Northwest Passage Project (NPP)

Key Inner Space Center Staff involved in Northwest Passage Project (NPP) are:

  • Gail Scowcroft, Principal Investigator (PI) and Project Director
  • Dwight Coleman, Co-Principal Investigator
  • Alex DeCiccio, Video Production Lead
  • Andrea Gingas, Project Coordinator
  • Chris Knowlton, Science Coordinator
  • Holly Morin, Lead Science Instructor
  • Derek Sutcliffe, IP Streaming Engineer and Project Web Developer

The Northwest Passage Project (NPP) is a National Science Foundation (NSF) funded project that centers on a research expedition into the Arctic’s Northwest Passage, which will engage intergenerational cohorts of high school, undergraduate, and graduate students in hands-on research exploring the changing Canadian Arctic Archipelago. During this innovative expedition, diverse audiences will also be engaged through real time interactions from sea, an ultra-high definition 2-hour documentary, and related community events. Traveling into the Northwest Passage of the Canadian Arctic will provide a visually stunning and historically poignant platform from which diverse audiences will experience a dramatically changing Arctic.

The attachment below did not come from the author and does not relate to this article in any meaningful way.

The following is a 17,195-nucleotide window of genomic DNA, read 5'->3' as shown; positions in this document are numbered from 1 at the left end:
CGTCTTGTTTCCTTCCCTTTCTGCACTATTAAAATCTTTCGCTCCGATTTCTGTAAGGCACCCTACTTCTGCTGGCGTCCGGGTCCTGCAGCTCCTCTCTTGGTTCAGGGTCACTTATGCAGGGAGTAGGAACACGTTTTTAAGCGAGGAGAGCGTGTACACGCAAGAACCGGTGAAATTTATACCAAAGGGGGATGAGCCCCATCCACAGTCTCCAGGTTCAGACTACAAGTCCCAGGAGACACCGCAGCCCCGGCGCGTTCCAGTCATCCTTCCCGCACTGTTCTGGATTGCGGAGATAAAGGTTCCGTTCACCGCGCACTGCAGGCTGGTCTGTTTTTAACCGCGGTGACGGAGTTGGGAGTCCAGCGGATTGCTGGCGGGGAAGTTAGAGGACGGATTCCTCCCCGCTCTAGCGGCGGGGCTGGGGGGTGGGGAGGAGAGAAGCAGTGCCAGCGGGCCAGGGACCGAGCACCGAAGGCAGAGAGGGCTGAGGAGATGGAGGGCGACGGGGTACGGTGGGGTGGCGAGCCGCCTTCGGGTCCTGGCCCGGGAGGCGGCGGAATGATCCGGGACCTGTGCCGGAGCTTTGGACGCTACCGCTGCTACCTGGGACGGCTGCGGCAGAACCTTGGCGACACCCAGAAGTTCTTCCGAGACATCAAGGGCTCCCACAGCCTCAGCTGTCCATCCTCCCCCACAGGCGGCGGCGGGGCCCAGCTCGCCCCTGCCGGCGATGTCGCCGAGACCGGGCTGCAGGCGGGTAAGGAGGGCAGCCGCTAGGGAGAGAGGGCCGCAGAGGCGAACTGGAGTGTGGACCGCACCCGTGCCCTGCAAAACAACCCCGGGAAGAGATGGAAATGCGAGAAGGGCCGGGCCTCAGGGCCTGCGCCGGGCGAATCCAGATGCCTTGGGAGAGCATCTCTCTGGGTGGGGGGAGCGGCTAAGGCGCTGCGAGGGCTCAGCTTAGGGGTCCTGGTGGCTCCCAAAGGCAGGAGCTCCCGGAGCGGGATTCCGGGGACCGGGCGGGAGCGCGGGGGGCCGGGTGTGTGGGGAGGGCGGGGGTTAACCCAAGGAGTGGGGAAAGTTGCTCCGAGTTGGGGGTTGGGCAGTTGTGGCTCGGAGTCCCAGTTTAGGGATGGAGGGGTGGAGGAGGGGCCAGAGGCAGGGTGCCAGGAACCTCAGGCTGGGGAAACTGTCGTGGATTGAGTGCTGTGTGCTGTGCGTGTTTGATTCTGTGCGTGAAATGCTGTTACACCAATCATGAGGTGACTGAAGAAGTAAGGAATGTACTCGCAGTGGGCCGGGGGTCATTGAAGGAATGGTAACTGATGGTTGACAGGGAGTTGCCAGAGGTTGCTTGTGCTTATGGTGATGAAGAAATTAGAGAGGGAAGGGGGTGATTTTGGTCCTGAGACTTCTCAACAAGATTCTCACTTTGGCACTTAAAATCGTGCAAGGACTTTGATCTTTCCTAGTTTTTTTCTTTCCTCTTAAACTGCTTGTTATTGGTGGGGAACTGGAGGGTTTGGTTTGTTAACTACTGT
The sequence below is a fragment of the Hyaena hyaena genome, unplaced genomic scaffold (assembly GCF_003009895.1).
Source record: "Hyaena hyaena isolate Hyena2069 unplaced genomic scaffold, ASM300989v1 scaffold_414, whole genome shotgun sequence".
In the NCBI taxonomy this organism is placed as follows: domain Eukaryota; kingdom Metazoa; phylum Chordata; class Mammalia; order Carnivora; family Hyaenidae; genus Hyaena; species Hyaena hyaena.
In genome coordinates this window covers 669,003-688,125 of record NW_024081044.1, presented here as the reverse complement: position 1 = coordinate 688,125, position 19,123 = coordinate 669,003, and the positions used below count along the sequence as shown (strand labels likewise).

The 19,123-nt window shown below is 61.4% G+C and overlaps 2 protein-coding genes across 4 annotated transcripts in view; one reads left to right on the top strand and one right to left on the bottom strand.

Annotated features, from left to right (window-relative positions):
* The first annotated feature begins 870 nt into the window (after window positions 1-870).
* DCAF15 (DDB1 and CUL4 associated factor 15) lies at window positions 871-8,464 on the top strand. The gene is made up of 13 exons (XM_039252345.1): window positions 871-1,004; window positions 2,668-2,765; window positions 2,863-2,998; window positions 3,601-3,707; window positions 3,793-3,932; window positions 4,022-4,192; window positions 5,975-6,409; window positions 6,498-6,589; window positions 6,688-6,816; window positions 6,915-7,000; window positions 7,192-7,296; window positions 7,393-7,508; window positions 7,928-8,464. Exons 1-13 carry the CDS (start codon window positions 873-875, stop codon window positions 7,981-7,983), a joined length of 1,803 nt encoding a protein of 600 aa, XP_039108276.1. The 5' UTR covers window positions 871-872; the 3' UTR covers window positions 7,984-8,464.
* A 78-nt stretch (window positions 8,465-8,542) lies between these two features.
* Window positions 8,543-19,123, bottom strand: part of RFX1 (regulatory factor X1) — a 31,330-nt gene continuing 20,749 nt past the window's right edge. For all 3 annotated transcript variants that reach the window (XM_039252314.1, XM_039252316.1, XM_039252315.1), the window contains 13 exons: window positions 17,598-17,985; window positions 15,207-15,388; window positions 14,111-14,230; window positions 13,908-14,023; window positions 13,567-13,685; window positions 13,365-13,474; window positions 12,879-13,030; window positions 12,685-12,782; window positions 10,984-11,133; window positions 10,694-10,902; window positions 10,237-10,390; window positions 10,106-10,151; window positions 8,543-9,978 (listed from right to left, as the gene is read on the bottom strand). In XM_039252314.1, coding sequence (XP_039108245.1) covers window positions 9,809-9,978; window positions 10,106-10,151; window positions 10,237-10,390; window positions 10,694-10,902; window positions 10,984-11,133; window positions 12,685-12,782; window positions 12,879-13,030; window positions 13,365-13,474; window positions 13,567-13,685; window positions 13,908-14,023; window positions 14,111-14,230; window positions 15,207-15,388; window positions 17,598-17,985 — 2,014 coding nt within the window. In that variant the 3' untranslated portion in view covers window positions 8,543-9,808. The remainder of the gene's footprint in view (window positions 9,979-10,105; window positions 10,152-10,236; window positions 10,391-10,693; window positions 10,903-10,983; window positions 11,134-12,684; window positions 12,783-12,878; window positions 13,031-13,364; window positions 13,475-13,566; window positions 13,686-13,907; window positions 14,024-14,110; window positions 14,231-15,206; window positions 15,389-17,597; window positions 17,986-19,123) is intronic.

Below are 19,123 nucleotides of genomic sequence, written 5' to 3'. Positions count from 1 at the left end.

The NPP is a collaborative effort between the University of Rhode Island (URI) Inner Space Center (ISC) and Graduate School of Oceanography (GSO), the film company David Clark, Inc., and several other collaborators, including five U.S. universities that are classified as Minority Serving Institutions (MSIs).

The educational components of the NPP will be led by the ISC. A cohort of graduate and undergraduate students will sail into the Northwest Passage for a ~2.5 week journey. These participants will receive science content instruction as the ship is underway, engage in hands-on research projects, and contribute to the live broadcasts from the Arctic.

Because the Canadian Arctic is remote and costly to access, the NPP intends to leverage the documentary production as an informal learning opportunity by engaging students with scientists in authentic research and by delivering live broadcasts from sea to three well-established U.S. informal science education (ISE) institutions, the Smithsonian National Museum of Natural History (NMNH), the Exploratorium, and the Alaska SeaLife Center (ASLC), as well as over the Internet.


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